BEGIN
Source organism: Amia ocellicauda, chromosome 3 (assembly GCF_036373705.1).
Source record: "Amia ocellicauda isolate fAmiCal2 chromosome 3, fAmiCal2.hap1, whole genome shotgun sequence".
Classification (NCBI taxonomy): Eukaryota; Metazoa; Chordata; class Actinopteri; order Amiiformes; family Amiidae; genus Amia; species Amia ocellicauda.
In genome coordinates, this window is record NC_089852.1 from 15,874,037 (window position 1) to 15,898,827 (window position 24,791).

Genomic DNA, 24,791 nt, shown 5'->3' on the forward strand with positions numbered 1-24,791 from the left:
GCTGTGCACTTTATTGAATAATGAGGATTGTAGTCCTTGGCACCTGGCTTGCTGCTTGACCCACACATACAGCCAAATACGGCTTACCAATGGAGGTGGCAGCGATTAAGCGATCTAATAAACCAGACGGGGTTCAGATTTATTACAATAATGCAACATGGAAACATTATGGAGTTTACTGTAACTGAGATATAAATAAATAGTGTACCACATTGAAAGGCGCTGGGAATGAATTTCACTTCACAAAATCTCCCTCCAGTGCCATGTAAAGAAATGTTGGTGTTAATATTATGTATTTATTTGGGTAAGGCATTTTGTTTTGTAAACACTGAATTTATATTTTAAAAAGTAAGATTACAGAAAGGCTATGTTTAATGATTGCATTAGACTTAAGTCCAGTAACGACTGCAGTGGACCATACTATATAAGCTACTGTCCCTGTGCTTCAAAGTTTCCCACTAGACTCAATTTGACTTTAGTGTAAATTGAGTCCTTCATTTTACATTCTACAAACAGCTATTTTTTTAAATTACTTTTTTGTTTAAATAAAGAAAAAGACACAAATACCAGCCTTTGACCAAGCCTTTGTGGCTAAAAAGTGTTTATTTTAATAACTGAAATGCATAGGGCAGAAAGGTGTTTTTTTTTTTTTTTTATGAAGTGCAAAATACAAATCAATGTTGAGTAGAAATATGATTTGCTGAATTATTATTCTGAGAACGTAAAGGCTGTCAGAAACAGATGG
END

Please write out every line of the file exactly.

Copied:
Source organism: Amia ocellicauda, chromosome 3 (assembly GCF_036373705.1).
Source record: "Amia ocellicauda isolate fAmiCal2 chromosome 3, fAmiCal2.hap1, whole genome shotgun sequence".
Classification (NCBI taxonomy): Eukaryota; Metazoa; Chordata; class Actinopteri; order Amiiformes; family Amiidae; genus Amia; species Amia ocellicauda.
In genome coordinates, this window is record NC_089852.1 from 15,874,037 (window position 1) to 15,898,827 (window position 24,791).

Genomic DNA, 24,791 nt, shown 5'->3' on the forward strand with positions numbered 1-24,791 from the left:
GCTGTGCACTTTATTGAATAATGAGGATTGTAGTCCTTGGCACCTGGCTTGCTGCTTGACCCACACATACAGCCAAATACGGCTTACCAATGGAGGTGGCAGCGATTAAGCGATCTAATAAACCAGACGGGGTTCAGATTTATTACAATAATGCAACATGGAAACATTATGGAGTTTACTGTAACTGAGATATAAATAAATAGTGTACCACATTGAAAGGCGCTGGGAATGAATTTCACTTCACAAAATCTCCCTCCAGTGCCATGTAAAGAAATGTTGGTGTTAATATTATGTATTTATTTGGGTAAGGCATTTTGTTTTGTAAACACTGAATTTATATTTTAAAAAGTAAGATTACAGAAAGGCTATGTTTAATGATTGCATTAGACTTAAGTCCAGTAACGACTGCAGTGGACCATACTATATAAGCTACTGTCCCTGTGCTTCAAAGTTTCCCACTAGACTCAATTTGACTTTAGTGTAAATTGAGTCCTTCATTTTACATTCTACAAACAGCTATTTTTTTAAATTACTTTTTTGTTTAAATAAAGAAAAAGACACAAATACCAGCCTTTGACCAAGCCTTTGTGGCTAAAAAGTGTTTATTTTAATAACTGAAATGCATAGGGCAGAAAGGTGTTTTTTTTTTTTTTTTATGAAGTGCAAAATACAAATCAATGTTGAGTAGAAATATGATTTGCTGAATTATTATTCTGAGAACGTAAAGGCTGTCAGAAACAGATGG